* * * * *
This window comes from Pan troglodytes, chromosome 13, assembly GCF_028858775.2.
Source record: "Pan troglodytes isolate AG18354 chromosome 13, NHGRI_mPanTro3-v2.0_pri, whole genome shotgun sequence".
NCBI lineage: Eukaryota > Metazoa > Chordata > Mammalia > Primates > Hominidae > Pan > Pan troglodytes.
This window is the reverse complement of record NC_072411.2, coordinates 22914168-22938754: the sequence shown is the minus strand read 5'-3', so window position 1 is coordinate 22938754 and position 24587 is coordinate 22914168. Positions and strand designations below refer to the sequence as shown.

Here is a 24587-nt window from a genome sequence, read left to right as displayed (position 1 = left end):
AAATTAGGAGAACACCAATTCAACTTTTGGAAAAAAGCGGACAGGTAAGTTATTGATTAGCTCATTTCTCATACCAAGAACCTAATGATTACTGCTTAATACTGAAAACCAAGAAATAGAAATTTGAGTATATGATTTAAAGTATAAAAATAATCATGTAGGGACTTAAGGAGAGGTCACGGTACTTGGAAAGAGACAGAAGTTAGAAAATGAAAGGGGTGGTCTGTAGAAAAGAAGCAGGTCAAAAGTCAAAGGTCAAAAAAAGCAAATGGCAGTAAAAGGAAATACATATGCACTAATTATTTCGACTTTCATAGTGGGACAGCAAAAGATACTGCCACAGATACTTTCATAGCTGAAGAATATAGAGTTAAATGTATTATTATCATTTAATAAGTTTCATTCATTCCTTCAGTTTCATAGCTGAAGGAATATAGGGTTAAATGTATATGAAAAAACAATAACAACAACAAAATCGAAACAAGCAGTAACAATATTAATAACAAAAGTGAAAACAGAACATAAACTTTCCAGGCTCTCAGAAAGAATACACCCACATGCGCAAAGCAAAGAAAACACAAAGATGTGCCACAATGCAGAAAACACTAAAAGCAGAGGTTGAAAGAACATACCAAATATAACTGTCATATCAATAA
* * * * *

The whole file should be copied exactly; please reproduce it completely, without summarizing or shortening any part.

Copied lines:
This window comes from Pan troglodytes, chromosome 13, assembly GCF_028858775.2.
Source record: "Pan troglodytes isolate AG18354 chromosome 13, NHGRI_mPanTro3-v2.0_pri, whole genome shotgun sequence".
NCBI lineage: Eukaryota > Metazoa > Chordata > Mammalia > Primates > Hominidae > Pan > Pan troglodytes.
This window is the reverse complement of record NC_072411.2, coordinates 22914168-22938754: the sequence shown is the minus strand read 5'-3', so window position 1 is coordinate 22938754 and position 24587 is coordinate 22914168. Positions and strand designations below refer to the sequence as shown.

Here is a 24587-nt window from a genome sequence, read left to right as displayed (position 1 = left end):
AAATTAGGAGAACACCAATTCAACTTTTGGAAAAAAGCGGACAGGTAAGTTATTGATTAGCTCATTTCTCATACCAAGAACCTAATGATTACTGCTTAATACTGAAAACCAAGAAATAGAAATTTGAGTATATGATTTAAAGTATAAAAATAATCATGTAGGGACTTAAGGAGAGGTCACGGTACTTGGAAAGAGACAGAAGTTAGAAAATGAAAGGGGTGGTCTGTAGAAAAGAAGCAGGTCAAAAGTCAAAGGTCAAAAAAAGCAAATGGCAGTAAAAGGAAATACATATGCACTAATTATTTCGACTTTCATAGTGGGACAGCAAAAGATACTGCCACAGATACTTTCATAGCTGAAGAATATAGAGTTAAATGTATTATTATCATTTAATAAGTTTCATTCATTCCTTCAGTTTCATAGCTGAAGGAATATAGGGTTAAATGTATATGAAAAAACAATAACAACAACAAAATCGAAACAAGCAGTAACAATATTAATAACAAAAGTGAAAACAGAACATAAACTTTCCAGGCTCTCAGAAAGAATACACCCACATGCGCAAAGCAAAGAAAACACAAAGATGTGCCACAATGCAGAAAACACTAAAAGCAGAGGTTGAAAGAACATACCAAATATAACTGTCATATCAATAA